December 29, 2008
Veterans of ’90s Bailout Hope for Profit in New One
By ERIC LIPTON and DAVID D. KIRKPATRICK
WASHINGTON — A tight-knit group of former senior government officials who were central players in the savings and loan bailout of the 1990s are seeking to capitalize on the latest economic meltdown, enjoying a surge in new business in their work now as private lawyers, investors and lobbyists.
With $700 billion in bailout money up for grabs, and billions of dollars worth of bad debt or failed bank assets most likely headed for sale or auction, these former officials are helping their clients get a piece of the bailout money or the chance to buy, at fire-sale prices, some of the bank assets taken over by the federal government.
“It is a good time to be me,” said John L. Douglas, a partner in Atlanta at the law firm Paul Hastings and a former lawyer for bank regulators who helped create the agency that administered the last federal bailout, the Resolution Trust Corporation.
Some of these former federal officials, like L. William Seidman, the first chairman of the R.T.C., are serving as advisers — sharing ideas with Treasury Secretary Henry M. Paulson Jr. and the transition team for President-elect Barack Obama — even while they are separately directing investors or banks on how to best profit from this advice.
“It is an enormous market,” said Mr. Seidman, who has already joined two such potential money-making efforts and is evaluating proposals to participate in a third. “I am enjoying this.”
What is obvious to former R.T.C. officials is that, like the last go around, a great deal of money will be made by a select group of investors and business operators, particularly those with government contacts. The former government officials said in interviews that much of what is motivating them is a desire to help the nation recover from this latest stumble. But they acknowledge they intend to be among the winners who emerge.
“Fortunes will be made here, no doubt about it,” said Gary J. Silversmith, one of more than a dozen former R.T.C. officials interviewed who now are involved in enterprises seeking to profit from bank bailouts.
The busiest money-making arena so far for these R.T.C. alumni is in helping distressed banks line up cash infusions from the Treasury, as they seek a piece of the bailout.
Robert L. Clarke, controller of the currency under the first President Bush and a former Resolution Trust board member, has been advising banks throughout the South on how to get their share of the bailout money.
“I have been absolutely inundated,” said Mr. Clarke, who now works at Bracewell & Giuliani, the law firm based in Houston affiliated with the former New York mayor and presidential candidate Rudolph W. Giuliani.
Mr. Clarke’s labor on behalf of his clients has included calling federal regulators to urge them to reconsider plans to reject applications for federal bailout money. He would not identify the banks, saying it might undermine public confidence in them.
But Mr. Clarke said his intervention, in at least some cases, has been successful.
Eugene Ludwig, the comptroller of the currency under President Bill Clinton during the final stages of the savings-and-loan cleanup, runs Promontory Financial Group, a banking consultant group whose clients include struggling banks.
“I must get an e-mail a day from people who I worked with back then about what to do about the current mess,” Mr. Ludwig said. “It is not so much capitalizing on it as really just, how do we contain the flames?”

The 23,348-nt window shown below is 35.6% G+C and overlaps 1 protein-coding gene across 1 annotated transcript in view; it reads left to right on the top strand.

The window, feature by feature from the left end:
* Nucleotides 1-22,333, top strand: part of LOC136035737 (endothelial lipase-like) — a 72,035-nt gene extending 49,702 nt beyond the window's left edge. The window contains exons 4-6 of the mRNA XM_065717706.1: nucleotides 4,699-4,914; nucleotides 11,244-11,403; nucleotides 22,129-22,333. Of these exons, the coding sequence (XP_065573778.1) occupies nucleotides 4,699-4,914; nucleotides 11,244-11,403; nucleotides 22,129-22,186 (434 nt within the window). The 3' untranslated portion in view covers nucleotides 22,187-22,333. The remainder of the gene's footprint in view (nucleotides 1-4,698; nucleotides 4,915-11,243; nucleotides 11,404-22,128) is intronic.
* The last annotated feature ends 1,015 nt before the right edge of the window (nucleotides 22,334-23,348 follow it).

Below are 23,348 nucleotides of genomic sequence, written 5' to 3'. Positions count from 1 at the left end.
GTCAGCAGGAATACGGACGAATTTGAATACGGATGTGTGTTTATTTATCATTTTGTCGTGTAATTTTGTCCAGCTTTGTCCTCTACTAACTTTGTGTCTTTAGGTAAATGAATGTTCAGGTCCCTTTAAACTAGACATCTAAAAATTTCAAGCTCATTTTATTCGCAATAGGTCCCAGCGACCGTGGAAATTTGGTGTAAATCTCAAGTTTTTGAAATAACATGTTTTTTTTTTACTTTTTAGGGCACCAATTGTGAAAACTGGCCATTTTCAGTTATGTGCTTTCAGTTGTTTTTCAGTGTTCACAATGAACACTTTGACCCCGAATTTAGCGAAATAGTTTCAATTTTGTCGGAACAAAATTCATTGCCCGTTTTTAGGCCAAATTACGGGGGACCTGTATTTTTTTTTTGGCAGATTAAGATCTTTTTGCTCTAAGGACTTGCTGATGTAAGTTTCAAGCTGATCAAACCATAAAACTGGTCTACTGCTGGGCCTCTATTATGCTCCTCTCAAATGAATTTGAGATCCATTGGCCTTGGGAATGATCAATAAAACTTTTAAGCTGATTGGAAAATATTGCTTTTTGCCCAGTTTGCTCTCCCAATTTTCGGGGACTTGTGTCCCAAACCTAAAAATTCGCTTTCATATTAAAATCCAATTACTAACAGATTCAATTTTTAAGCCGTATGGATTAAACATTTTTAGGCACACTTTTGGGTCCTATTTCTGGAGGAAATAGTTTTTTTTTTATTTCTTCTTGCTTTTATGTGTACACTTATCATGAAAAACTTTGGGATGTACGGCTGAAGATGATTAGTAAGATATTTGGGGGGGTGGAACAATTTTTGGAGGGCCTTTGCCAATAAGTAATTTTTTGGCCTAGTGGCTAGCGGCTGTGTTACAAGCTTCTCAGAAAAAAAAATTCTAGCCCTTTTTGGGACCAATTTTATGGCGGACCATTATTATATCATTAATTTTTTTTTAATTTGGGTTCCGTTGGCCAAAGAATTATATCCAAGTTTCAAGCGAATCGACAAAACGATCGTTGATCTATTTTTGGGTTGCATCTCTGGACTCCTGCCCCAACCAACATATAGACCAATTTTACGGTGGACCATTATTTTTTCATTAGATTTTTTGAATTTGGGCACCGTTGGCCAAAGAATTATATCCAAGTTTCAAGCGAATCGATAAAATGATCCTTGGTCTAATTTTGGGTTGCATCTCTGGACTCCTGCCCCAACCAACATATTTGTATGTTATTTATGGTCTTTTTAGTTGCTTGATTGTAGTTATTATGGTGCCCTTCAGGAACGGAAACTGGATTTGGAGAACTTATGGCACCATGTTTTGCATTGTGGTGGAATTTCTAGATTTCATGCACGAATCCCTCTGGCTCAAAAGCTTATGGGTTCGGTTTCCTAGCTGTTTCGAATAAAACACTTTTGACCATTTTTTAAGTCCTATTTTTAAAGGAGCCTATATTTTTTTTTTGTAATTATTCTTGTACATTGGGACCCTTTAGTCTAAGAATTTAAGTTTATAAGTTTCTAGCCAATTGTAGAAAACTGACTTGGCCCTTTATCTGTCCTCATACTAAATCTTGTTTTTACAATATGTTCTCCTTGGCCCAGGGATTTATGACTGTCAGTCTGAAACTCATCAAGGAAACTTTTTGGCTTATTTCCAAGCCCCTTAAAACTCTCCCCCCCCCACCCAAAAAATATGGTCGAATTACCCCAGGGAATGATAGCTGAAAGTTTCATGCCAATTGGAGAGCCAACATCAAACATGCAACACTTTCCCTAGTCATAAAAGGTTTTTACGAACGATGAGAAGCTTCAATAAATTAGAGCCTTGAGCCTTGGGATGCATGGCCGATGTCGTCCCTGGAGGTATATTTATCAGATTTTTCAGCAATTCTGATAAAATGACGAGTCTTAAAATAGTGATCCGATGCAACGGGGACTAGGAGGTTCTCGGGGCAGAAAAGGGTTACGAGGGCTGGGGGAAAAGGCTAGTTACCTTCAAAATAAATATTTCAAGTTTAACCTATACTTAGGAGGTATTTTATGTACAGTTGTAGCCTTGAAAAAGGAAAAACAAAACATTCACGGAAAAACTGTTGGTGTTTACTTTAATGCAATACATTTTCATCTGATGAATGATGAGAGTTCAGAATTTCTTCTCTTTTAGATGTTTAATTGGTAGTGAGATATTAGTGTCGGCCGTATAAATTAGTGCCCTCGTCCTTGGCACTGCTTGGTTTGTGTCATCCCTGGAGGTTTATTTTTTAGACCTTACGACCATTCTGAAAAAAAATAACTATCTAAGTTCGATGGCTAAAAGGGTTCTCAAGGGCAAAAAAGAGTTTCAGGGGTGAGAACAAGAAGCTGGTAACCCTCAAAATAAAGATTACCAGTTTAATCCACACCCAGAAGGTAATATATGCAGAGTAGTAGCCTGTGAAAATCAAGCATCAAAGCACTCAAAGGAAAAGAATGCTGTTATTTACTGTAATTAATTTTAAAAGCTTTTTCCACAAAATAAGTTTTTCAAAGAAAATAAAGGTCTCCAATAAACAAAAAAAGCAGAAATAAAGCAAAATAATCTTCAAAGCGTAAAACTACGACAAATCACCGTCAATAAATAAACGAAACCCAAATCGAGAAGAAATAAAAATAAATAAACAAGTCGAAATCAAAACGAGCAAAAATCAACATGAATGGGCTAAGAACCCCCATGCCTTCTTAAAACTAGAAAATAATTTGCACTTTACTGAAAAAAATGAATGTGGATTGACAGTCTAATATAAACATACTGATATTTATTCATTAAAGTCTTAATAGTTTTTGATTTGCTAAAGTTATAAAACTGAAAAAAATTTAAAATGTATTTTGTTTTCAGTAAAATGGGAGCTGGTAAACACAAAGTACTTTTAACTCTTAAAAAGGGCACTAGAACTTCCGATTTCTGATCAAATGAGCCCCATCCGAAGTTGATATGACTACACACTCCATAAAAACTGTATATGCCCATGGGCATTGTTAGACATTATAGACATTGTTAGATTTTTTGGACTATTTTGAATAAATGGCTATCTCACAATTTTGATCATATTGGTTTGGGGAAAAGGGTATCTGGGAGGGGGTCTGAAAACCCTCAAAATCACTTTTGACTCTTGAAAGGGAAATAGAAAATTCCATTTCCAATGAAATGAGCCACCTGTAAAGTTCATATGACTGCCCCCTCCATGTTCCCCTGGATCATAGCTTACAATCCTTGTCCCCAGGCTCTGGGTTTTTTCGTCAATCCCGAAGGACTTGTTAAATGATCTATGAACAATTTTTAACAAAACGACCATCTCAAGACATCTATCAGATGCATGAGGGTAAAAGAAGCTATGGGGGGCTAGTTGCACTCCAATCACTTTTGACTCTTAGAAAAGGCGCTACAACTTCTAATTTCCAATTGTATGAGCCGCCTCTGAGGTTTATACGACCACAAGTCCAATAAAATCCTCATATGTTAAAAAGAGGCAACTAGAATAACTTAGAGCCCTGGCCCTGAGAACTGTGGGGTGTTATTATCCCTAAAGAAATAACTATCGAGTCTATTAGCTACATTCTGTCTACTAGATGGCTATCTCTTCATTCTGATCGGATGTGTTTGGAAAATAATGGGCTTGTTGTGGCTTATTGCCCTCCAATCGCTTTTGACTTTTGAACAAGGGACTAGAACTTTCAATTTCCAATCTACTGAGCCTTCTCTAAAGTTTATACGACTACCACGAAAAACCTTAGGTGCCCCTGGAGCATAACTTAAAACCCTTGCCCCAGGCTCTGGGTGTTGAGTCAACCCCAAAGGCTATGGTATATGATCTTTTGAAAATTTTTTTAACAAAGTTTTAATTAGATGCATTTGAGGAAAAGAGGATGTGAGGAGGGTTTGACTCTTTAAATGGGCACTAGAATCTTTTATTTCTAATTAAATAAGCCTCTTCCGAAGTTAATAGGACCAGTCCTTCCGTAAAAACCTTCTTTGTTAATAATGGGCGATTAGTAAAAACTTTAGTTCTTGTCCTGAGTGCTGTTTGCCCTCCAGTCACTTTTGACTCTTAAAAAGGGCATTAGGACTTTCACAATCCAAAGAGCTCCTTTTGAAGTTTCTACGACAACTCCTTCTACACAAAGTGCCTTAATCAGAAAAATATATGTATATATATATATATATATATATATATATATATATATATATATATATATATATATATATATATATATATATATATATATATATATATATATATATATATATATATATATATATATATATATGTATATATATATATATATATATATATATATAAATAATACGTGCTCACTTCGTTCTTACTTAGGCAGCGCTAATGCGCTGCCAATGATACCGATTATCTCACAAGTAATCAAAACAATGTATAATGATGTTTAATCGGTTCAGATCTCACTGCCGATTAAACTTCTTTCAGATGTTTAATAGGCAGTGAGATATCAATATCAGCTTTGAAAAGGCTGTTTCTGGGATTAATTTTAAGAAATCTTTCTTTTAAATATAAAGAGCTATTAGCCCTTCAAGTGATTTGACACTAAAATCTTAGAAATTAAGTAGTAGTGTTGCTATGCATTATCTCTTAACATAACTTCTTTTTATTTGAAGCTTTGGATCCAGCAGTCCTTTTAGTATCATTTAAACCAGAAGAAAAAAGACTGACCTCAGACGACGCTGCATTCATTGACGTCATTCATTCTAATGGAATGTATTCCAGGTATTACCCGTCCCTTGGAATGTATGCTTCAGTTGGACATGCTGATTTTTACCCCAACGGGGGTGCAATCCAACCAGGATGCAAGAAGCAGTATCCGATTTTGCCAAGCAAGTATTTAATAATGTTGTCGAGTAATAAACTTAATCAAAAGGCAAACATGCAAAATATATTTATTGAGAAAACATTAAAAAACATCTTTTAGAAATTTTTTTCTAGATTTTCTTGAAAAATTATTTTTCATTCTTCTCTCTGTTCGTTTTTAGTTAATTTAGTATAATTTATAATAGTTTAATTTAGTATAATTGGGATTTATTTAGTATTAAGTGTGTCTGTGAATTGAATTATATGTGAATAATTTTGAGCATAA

Many of the former federal officials like Mr. Ludwig have stayed in the field, working as lawyers or contractors who buy up and resell seized bank properties. What is remarkable now is just how busy they are.
“It is a great time to be a banking lawyer,” said Thomas P. Vartanian, a partner in the Washington office of Fried Frank, who is the former general counsel to the Federal Savings and Loan Insurance Corporation, which led a bank bailout effort in the 1980s.
Although the financial meltdown is a disaster for the country, Mr. Oros said, “the opportunity going forward is unprecedented. It is fantastic. It is as if I had been training for this for the last 40 years of my career.”
The biggest profits will most likely be made, the former federal bank officials agreed, by those who figure out a way to benefit from what could turn into one of the greatest fire sales of bad debt and bank assets in American history.
The question right now is just how this unloading of bad debt will take place.
So far, the federal government is relying on financial institutions to find a way on their own to sell off bad debts or assets they end up with as a result of foreclosures. But some financial industry players are arguing that a modern-day R.T.C. should be established, to help set prices for this bad debt, and speed the move toward a recovery.
The R.T.C. alumni are prepared to profit through either route.
If only the human capital and effort that is now being focused on getting their piece of federal tax dollars would be directed into productive efforts...
I know, it's utopian to even think of such a thing, but when your attorneys, lobbyists, and political connections become more of a strategic asset to your enterprise than the actual productive assets, we have lost our way.
We truly are in the Age of Pull and all I want to know is where is Galt's Gulch.
Looking back, Bush failed to stem the tide on this effect and with his actions on the Credit Crunch, he has only exacerbated the problem.
I have little confidence that Obama, product of the Chicago political machine, will be any improvement.
ARC: St Wendeler